char* ret_val = strstr(haystack.c_str(), needle.c_str());
  if (ret_val == NULL) {
    cout << "(Verifier) : Not Found\n";
  } else {
    cout << "(Verifier) : Found\n";
  }
}

Change

Never thought people (me for that matter) change so quickly. Not long ago I posted here about how I don’t enjoy computers much but just barely make up with them. Yesterday I had to travel to my parents and I was shocked at how badly I was bored when I was not coding. I had to stop listening to music and open a terminal and start coding. I guess when one does something everyday, it becomes difficult to hate it (arranged marriages? :P). Wanted to start on a task which I could complete so wrote the complete code for reversing all the words in a given string (ya ya … I know .. I know its too easy :D).
Re-wrote all the library functions, have to confirm their behaviour though :P. Do let me know if there are any obvious/major bugs.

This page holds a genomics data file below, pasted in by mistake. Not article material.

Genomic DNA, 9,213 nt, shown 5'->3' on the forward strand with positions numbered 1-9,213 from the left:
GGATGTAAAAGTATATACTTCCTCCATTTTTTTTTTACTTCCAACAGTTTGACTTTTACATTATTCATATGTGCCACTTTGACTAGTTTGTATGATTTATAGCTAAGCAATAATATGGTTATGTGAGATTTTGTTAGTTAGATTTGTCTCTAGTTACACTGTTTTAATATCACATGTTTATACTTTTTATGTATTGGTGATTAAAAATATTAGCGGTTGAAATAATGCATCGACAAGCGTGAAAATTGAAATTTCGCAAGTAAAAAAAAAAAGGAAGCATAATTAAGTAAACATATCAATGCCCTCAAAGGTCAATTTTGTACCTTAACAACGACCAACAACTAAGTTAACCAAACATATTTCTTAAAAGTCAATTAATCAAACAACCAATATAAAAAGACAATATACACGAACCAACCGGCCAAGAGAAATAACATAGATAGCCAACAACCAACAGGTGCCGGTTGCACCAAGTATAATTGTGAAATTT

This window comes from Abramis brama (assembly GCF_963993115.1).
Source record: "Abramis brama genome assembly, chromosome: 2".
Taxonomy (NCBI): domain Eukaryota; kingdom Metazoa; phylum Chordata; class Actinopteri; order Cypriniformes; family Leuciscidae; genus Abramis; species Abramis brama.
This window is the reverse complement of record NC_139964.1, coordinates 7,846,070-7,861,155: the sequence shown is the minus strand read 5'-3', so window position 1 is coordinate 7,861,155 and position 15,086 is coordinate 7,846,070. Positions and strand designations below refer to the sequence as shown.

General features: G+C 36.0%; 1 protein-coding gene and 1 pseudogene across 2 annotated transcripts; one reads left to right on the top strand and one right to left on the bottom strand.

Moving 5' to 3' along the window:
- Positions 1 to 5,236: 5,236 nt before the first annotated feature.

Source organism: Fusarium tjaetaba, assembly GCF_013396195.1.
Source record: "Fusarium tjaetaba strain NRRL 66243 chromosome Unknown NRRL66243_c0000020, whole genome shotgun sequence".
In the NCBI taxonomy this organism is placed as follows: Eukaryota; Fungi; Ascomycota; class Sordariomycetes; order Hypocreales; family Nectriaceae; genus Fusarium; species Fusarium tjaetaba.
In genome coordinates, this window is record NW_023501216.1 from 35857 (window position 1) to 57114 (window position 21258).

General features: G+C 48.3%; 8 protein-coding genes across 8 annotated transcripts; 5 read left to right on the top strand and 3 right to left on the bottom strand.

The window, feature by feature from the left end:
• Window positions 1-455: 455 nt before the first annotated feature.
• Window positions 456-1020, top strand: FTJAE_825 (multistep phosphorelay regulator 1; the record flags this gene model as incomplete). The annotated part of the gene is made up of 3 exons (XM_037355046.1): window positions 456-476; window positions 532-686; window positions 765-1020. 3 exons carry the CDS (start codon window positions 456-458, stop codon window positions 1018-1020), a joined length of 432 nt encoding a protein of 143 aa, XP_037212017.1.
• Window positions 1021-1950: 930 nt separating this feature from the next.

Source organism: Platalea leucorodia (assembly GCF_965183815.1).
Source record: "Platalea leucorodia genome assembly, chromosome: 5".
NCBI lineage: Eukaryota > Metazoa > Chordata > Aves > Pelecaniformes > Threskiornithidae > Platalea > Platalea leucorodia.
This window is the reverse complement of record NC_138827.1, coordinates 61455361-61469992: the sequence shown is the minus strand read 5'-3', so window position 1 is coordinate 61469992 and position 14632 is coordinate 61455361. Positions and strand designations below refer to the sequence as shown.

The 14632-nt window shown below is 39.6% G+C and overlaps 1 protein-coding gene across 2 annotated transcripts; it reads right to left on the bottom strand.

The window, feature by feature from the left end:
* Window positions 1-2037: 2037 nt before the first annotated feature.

#include <stdio.h>
#include <stdlib.h>

#define _DEBUG_HAULT_ scanf("%*d");
#define STR_TERM '\0'
#define MAX_INPUT_LENGTH 1000
#define DELIMITERS " ,.':;"

int my_strlen(const char* str) {
  register int len = -1;
  for (;*(str + ++len););
  return len;
}

char* my_strchr(const char* s, int ch) {
  if (NULL == s) return NULL;
  for (; STR_TERM != *s && *s != ch; ++s);
  return STR_TERM == *s ? NULL : (char *)s;
}

char* my_strrev(const char* str, register int l) {
  register int i = -1;
  char *retVal = (char *)malloc(sizeof(char) * l);
  retVal[0] = retVal[l] = STR_TERM;
  for (; l; retVal[++i] = str[--l]);
  return retVal;
}

char* my_strtok(char *buf, const char* delim) {
  static char* record;
  record = (buf == NULL) ? record : buf;